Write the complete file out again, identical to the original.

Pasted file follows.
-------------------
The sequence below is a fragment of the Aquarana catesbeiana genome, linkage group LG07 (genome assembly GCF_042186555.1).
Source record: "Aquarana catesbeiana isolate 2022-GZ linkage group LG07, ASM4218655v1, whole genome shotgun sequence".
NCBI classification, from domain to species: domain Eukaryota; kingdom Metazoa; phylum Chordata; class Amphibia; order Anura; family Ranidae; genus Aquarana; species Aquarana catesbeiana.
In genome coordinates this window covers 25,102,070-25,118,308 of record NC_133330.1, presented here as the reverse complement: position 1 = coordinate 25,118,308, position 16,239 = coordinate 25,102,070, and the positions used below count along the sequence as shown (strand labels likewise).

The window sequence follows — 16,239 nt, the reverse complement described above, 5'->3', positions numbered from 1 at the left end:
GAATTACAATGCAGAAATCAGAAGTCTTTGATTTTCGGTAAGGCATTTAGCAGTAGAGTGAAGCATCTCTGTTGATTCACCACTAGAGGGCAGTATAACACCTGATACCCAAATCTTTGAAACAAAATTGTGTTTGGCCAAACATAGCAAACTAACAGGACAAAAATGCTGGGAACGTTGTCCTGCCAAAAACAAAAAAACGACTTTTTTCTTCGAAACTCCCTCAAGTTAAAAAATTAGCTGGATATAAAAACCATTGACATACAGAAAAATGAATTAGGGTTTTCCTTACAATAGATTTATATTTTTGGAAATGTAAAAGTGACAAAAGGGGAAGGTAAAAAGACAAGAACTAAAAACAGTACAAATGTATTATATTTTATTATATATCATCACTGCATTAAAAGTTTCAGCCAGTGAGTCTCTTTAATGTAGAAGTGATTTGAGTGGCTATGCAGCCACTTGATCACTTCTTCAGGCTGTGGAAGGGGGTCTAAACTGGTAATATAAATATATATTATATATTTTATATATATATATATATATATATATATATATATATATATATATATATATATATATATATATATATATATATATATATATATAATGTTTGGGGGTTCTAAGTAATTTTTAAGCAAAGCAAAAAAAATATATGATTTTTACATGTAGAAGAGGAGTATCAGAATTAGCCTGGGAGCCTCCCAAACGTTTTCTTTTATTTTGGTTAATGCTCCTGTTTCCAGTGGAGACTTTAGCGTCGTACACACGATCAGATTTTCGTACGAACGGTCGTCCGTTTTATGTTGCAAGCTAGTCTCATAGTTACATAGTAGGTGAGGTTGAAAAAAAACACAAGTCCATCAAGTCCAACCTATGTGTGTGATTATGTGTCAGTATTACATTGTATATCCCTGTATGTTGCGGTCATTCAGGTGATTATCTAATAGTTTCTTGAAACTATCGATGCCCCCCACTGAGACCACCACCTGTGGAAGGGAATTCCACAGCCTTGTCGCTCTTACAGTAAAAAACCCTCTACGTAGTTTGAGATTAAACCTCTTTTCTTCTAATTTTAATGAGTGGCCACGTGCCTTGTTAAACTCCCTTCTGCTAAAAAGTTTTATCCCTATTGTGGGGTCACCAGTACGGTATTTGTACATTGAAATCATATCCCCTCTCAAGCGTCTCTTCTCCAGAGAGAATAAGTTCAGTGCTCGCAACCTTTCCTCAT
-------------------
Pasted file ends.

The sequence below is a fragment of the Aquarana catesbeiana genome, linkage group LG07 (genome assembly GCF_042186555.1).
Source record: "Aquarana catesbeiana isolate 2022-GZ linkage group LG07, ASM4218655v1, whole genome shotgun sequence".
NCBI classification, from domain to species: domain Eukaryota; kingdom Metazoa; phylum Chordata; class Amphibia; order Anura; family Ranidae; genus Aquarana; species Aquarana catesbeiana.
In genome coordinates this window covers 25,102,070-25,118,308 of record NC_133330.1, presented here as the reverse complement: position 1 = coordinate 25,118,308, position 16,239 = coordinate 25,102,070, and the positions used below count along the sequence as shown (strand labels likewise).

The window sequence follows — 16,239 nt, the reverse complement described above, 5'->3', positions numbered from 1 at the left end:
GAATTACAATGCAGAAATCAGAAGTCTTTGATTTTCGGTAAGGCATTTAGCAGTAGAGTGAAGCATCTCTGTTGATTCACCACTAGAGGGCAGTATAACACCTGATACCCAAATCTTTGAAACAAAATTGTGTTTGGCCAAACATAGCAAACTAACAGGACAAAAATGCTGGGAACGTTGTCCTGCCAAAAACAAAAAAACGACTTTTTTCTTCGAAACTCCCTCAAGTTAAAAAATTAGCTGGATATAAAAACCATTGACATACAGAAAAATGAATTAGGGTTTTCCTTACAATAGATTTATATTTTTGGAAATGTAAAAGTGACAAAAGGGGAAGGTAAAAAGACAAGAACTAAAAACAGTACAAATGTATTATATTTTATTATATATCATCACTGCATTAAAAGTTTCAGCCAGTGAGTCTCTTTAATGTAGAAGTGATTTGAGTGGCTATGCAGCCACTTGATCACTTCTTCAGGCTGTGGAAGGGGGTCTAAACTGGTAATATAAATATATATTATATATTTTATATATATATATATATATATATATATATATATATATATATATATATATATATATATATATATATATATATATATATATATAATGTTTGGGGGTTCTAAGTAATTTTTAAGCAAAGCAAAAAAAATATATGATTTTTACATGTAGAAGAGGAGTATCAGAATTAGCCTGGGAGCCTCCCAAACGTTTTCTTTTATTTTGGTTAATGCTCCTGTTTCCAGTGGAGACTTTAGCGTCGTACACACGATCAGATTTTCGTACGAACGGTCGTCCGTTTTATGTTGCAAGCTAGTCTCATAGTTACATAGTAGGTGAGGTTGAAAAAAAACACAAGTCCATCAAGTCCAACCTATGTGTGTGATTATGTGTCAGTATTACATTGTATATCCCTGTATGTTGCGGTCATTCAGGTGATTATCTAATAGTTTCTTGAAACTATCGATGCCCCCCACTGAGACCACCACCTGTGGAAGGGAATTCCACAGCCTTGTCGCTCTTACAGTAAAAAACCCTCTACGTAGTTTGAGATTAAACCTCTTTTCTTCTAATTTTAATGAGTGGCCACGTGCCTTGTTAAACTCCCTTCTGCTAAAAAGTTTTATCCCTATTGTGGGGTCACCAGTACGGTATTTGTACATTGAAATCATATCCCCTCTCAAGCGTCTCTTCTCCAGAGAGAATAAGTTCAGTGCTCGCAACCTTTCCTCAT